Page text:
How to build a DIY Arcade Machine.
See also: Arcade-a-Tron MKIII DIY guide. NEW!
...a rough guide. (written: 2002ish)
Firstly, I'd like to point out that this project is aimed at getting comfortable with the process of building a functional arcade machine. Think of it as a prototype, where you can familiarize yourself with the issues. Later, you can get stuck into a bigger project with the confidence of past experience. Having said that, at the end of this guide you should still have a pretty worthwhile unit capable of delivering an authentic arcade experience.
Lowboy or Cocktail?
The first thing to do is to think about the kind of cabinet you want. The two most common cabinet styles are Cocktail and Lowboy. Cocktail or "sit-down" cabinets are generally more compact, hence require less materials to build and can be used as a table when they're not in use. Lowboys or "stand-up" cabinets are a little more imposing but on the other hand you can really get into the action as they're heavier and can withstand more abuse, there's plenty of room inside to fit a PC in its case and can have larger screens, Lowboys can also look the business when used as jukeboxes.
There are a few options when it comes to building a cabinet. You can take the relatively easy way out and hunt down old arcade machine, these can be found at coin-op repairers or even at the tip if you're lucky. This is the best option if you don't want to spend a lot of time working with timber. A bonus is you often get joysticks, buttons, speakers and other arcade machine bits and pieces already fitted, you may even be able to use the existing monitor, more on this later.
Another option of course is to DIY, here you can either follow a set plan (freely available all over the net), or go it alone. For my first cabinet I opted for the latter because it means you can get stuck in with nothing more than a rough plan, a few sheets of MDF and a jigsaw. It can be a lot of fun designing the box to fit your specific desires. My Arcade-a-Tron is really a hybrid between lowboy and cocktail cabinet. I decided to build it low to keep it relatively compact yet I wanted both players on the same side for simultaneous two player action. I also stuck to a relatively basic, box like form to greatly simplify construction. I'll be using it as an example for this guide. When it comes to designing your own cabinet anything goes, feel free to do your own thing, take the opportunity to do something fun and unusual.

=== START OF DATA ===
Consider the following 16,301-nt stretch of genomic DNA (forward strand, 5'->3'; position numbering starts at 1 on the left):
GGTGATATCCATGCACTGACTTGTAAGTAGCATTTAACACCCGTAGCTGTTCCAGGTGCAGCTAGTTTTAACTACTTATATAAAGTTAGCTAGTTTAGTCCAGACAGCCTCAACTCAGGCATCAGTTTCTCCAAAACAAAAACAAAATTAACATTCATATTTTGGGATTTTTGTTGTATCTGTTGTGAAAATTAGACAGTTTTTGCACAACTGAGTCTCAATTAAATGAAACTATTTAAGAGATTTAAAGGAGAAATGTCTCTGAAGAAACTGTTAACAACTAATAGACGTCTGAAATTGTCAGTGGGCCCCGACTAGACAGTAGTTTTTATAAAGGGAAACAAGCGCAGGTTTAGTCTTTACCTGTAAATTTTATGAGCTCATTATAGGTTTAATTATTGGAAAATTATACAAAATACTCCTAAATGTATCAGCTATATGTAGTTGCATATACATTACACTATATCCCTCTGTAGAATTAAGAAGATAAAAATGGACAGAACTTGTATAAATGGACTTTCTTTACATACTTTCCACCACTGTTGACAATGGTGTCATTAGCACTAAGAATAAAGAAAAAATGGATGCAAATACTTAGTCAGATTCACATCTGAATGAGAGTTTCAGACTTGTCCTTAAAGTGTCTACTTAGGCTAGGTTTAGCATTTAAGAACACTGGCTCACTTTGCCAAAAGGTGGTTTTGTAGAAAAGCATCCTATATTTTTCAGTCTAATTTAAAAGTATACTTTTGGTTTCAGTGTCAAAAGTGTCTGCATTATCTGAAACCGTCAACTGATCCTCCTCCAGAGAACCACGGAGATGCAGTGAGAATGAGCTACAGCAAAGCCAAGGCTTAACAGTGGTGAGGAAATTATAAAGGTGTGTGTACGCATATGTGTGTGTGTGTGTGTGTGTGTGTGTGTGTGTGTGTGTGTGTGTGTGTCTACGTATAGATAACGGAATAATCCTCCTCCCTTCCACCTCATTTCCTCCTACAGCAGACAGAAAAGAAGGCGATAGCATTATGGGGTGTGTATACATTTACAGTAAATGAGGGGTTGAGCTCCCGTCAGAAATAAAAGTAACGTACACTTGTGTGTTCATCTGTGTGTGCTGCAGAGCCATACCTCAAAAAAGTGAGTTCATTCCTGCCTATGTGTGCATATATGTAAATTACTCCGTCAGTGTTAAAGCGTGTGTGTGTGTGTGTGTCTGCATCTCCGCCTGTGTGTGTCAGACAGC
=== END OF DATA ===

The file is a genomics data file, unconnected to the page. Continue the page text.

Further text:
What you need:
First up, you definitely don't have to spend a lot of money. I've built a couple of machines now, both with a mind to keeping the cash investment low and hassle to a minimum, and at the same time putting some old hardware to good use. You can go the more expensive route, and buy purpose-built, professional gear, but that defeats the purpose of a good (time-consuming) hobby, in my opinion. There's no need to have the latest spec' hardware, most emulators run games from the seventies to the mid-nineties fine, even on my modestly spec'ed machines. If you want to run newer, 3D games though, you'd want to go for a little more horsepower under the hood.
As I mentioned, the Arcade-a-Tron is a cocktail styled unit, sure it's not pretty, but it proved the concept and it's a (little) more compact compared to a full-sized Lowboy. Keep in mind this machine was built over a period of three days from junk I had to hand, I just wanted to get stuck in to it without having to go out and buy a whole lot of new gear.
K6-II@350 based PC with 384Mb RAM & 1Gb HD, 2D Gfx card.
Clapped out NEC Multisinc 15" monitor
Old Generico AT Keyboard
2x "Star-Cursor" joy sticks made by: Multicoin Amusements, AUS.
Sundry PC bits
$50 worth of 9mm MDF
I spend a few hours drawing rough plans for the cab'. At first it was a good way to vent ideas and build motivation. My plans were pretty sketchy to start with, I knew I wanted the motherboard and other guts mounted on a panel for easy access and that I was intrigued by the idea of a rotating monitor (more later).
I measured the rough dimensions of all the parts and sketched those into a box to get an idea of just how big the thing would end up being. There are a few standard dimensions to keep in mind, if you want a two-player-simultaneous control panel, your looking at a width across the front similar to most Lowboys, something like 600-700mm. Of course the other thing to be aware of is your comfortable sitting height and viewing angle, I guessed 500mm. That leaves depth as a variable to be determined by the internal parts. For simplicity, I stuck with a roughly cubic form, making depth the same as width. In the end I had a roughly cubic form measuring: W600xD600xH500.
I decided to build my controls out from the cubic form for three reasons; one, I like the control overhanging, it breaks up the boxy shape and gives you a bit of space for your feet, two, easy removal and repair of the entire control deck, and three, I wanted to reserve all of the cube's internal space for other parts including the bulky CRT.
Being an impatient person, I've always used the build-as-you-go method of construction. The only thing you need to remember early on is to make all dimensions a little larger than you think to accommodate those unaccounted for components later down the track. Building a little bigger has given me the option to add new features like additional buttons and a subwoofer. The box is still a long way from cramped inside and could eventually contain a 51cm TV in place of the 15" monitor.